SWOT is the acronym for Strengths, Weakness, Opportunities and Challenges. In organizational set up, the organization may just be one of the very may other similar businesses in the industry. In which case, the industry forms a part of the business’ external environment. All the businesses in the industry may be involved in production of similar products targeting almost the same market. Thus, the product is called a rival product. In this kind of scenario, a combination of economic forces and technology may trigger changes in the external environment thereby precipitating competitive forces al of which may be over whelming to an organization without “effective planning” (Karyn, 2002).

In this respect, effective planning implies using SWOT’s method, defines all the acronym parameters that reaffirms the position of the company in its market and non-market environment. Strengths of the company should be reflected in its present and dynamic capacity to operate in the environment. Besides, the effective planning process allows for changes in the business external environment by keeping a reserve of its stock (resources and products) to act as a buffer in cases of emergency. For example, in the event of financial crises, the company identifies its Opportunities in advance so that it may take over other companies which are unable to survive the new market changes(Stone, Klein, & Leban, 2005)..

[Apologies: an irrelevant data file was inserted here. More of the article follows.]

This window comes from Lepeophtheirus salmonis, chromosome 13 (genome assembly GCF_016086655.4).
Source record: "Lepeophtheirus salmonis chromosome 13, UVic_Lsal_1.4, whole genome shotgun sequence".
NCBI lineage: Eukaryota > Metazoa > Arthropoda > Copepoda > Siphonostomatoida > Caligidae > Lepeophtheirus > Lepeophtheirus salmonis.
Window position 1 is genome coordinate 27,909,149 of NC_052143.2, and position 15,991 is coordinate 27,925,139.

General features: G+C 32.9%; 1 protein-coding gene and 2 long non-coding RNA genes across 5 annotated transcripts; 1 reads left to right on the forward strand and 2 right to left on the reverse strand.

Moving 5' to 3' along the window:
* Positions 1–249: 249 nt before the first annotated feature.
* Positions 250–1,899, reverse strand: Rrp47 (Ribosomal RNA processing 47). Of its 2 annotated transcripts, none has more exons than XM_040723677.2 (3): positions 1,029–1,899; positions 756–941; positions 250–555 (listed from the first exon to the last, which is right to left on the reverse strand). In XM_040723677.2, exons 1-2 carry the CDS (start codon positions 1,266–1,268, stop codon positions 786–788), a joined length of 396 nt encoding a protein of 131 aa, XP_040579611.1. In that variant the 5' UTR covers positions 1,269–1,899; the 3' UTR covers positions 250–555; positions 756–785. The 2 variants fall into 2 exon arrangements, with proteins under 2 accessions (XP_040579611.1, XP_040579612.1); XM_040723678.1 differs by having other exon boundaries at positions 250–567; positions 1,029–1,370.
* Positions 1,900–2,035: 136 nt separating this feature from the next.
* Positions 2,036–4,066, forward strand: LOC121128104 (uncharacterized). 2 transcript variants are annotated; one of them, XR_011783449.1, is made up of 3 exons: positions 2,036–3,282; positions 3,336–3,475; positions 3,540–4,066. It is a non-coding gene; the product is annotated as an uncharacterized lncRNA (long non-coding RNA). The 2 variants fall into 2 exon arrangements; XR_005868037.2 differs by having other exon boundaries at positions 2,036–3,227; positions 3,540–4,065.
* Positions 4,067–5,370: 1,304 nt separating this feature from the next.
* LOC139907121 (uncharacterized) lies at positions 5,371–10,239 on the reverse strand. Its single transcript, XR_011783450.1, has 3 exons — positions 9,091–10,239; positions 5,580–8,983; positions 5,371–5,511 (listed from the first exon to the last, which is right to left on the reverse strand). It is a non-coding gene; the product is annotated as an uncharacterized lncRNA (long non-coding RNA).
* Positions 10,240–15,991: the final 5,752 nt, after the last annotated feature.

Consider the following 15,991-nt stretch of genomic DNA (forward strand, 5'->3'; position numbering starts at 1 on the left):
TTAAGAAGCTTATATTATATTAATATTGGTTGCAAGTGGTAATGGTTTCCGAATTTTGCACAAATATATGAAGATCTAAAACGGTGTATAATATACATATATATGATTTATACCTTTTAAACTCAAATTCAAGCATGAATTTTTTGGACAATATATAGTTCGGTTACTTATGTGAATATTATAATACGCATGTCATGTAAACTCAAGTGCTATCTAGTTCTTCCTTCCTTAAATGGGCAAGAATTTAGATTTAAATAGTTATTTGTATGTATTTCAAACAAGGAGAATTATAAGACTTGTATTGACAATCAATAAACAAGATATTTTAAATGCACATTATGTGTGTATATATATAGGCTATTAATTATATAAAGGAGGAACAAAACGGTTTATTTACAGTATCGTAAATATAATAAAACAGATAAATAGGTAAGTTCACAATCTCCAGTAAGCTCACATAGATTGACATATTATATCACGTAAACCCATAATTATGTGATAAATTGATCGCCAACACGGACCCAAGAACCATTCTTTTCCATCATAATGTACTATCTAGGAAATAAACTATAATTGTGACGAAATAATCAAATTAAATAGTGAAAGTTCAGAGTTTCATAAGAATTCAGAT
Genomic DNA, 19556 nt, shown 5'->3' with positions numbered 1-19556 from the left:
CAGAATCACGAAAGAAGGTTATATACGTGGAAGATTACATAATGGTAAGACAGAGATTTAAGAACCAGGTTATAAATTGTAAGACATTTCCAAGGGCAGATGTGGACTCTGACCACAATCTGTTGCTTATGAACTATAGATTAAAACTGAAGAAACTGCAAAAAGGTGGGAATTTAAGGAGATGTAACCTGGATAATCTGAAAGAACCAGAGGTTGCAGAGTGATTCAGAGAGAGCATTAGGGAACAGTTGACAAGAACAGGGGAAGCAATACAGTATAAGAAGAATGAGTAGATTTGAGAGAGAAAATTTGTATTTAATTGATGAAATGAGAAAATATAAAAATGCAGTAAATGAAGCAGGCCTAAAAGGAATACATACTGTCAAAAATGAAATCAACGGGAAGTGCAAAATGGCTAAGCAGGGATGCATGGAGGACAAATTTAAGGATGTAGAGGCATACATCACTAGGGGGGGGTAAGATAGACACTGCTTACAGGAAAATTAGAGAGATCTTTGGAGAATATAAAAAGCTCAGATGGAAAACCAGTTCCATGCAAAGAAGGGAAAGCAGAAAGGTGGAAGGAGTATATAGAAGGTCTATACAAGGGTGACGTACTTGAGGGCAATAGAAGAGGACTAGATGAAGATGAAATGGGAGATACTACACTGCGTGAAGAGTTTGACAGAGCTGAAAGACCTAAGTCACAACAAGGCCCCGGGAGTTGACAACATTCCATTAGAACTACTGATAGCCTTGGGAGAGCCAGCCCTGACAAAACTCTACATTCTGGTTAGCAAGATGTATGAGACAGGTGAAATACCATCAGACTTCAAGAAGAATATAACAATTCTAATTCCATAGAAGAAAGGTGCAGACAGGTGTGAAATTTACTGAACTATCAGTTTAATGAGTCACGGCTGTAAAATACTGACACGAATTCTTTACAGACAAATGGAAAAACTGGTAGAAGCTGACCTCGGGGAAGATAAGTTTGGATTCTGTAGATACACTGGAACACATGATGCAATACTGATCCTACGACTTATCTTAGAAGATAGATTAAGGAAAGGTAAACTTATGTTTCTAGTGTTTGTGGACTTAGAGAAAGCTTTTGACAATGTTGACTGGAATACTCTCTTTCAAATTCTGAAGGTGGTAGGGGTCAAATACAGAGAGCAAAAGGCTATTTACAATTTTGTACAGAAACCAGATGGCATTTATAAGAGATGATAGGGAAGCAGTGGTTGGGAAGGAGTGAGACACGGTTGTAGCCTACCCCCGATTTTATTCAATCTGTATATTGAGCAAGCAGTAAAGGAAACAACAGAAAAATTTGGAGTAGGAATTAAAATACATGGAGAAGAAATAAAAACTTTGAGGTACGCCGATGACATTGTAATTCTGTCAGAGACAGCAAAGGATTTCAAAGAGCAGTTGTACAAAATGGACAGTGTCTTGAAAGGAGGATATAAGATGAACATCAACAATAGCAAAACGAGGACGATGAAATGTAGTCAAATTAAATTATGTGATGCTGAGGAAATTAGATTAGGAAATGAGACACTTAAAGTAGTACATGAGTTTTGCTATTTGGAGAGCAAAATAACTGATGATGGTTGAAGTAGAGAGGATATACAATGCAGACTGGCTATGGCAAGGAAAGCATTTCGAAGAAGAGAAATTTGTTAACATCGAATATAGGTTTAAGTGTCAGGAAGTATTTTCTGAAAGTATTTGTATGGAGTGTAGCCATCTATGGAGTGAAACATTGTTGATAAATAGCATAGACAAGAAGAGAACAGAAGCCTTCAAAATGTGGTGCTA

Similarly, an intensified SWOT analysis method of effective business planning, show that it helps in identifying the Weaknesses of a company in its environment. Therefore, in the planning processes, the company is justified in its decisions to formulate strategies that will ensure it evades or avoids pitfalls because of its looming limitations. For example, a company that operates with few sales persons while it deals in products that are fast moving in its environment may need to hire more progressively into the future in forecasting for changes driven by heightened completion.